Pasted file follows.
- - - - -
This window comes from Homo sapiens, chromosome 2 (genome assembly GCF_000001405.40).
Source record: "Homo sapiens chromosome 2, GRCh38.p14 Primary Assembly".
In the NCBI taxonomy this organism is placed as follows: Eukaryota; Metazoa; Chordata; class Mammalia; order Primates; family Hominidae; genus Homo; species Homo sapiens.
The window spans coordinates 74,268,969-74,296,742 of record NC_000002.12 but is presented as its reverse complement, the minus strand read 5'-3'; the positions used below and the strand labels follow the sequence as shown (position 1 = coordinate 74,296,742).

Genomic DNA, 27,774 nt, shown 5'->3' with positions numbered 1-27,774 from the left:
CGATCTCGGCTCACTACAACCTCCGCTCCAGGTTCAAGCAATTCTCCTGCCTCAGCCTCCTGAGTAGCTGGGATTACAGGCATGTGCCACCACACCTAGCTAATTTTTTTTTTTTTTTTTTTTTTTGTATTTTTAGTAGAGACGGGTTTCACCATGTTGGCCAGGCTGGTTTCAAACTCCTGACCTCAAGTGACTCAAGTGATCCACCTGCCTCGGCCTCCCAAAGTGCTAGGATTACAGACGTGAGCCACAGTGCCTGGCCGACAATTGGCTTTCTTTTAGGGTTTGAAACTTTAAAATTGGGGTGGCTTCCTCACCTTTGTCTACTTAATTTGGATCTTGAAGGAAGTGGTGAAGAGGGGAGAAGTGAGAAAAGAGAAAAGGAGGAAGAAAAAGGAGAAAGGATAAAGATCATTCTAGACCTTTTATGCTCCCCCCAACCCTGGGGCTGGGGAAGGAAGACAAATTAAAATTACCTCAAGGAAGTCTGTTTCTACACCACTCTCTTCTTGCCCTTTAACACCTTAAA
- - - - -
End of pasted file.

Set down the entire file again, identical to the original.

This window comes from Homo sapiens, chromosome 2 (genome assembly GCF_000001405.40).
Source record: "Homo sapiens chromosome 2, GRCh38.p14 Primary Assembly".
In the NCBI taxonomy this organism is placed as follows: Eukaryota; Metazoa; Chordata; class Mammalia; order Primates; family Hominidae; genus Homo; species Homo sapiens.
The window spans coordinates 74,268,969-74,296,742 of record NC_000002.12 but is presented as its reverse complement, the minus strand read 5'-3'; the positions used below and the strand labels follow the sequence as shown (position 1 = coordinate 74,296,742).

Genomic DNA, 27,774 nt, shown 5'->3' with positions numbered 1-27,774 from the left:
CGATCTCGGCTCACTACAACCTCCGCTCCAGGTTCAAGCAATTCTCCTGCCTCAGCCTCCTGAGTAGCTGGGATTACAGGCATGTGCCACCACACCTAGCTAATTTTTTTTTTTTTTTTTTTTTTTGTATTTTTAGTAGAGACGGGTTTCACCATGTTGGCCAGGCTGGTTTCAAACTCCTGACCTCAAGTGACTCAAGTGATCCACCTGCCTCGGCCTCCCAAAGTGCTAGGATTACAGACGTGAGCCACAGTGCCTGGCCGACAATTGGCTTTCTTTTAGGGTTTGAAACTTTAAAATTGGGGTGGCTTCCTCACCTTTGTCTACTTAATTTGGATCTTGAAGGAAGTGGTGAAGAGGGGAGAAGTGAGAAAAGAGAAAAGGAGGAAGAAAAAGGAGAAAGGATAAAGATCATTCTAGACCTTTTATGCTCCCCCCAACCCTGGGGCTGGGGAAGGAAGACAAATTAAAATTACCTCAAGGAAGTCTGTTTCTACACCACTCTCTTCTTGCCCTTTAACACCTTAAA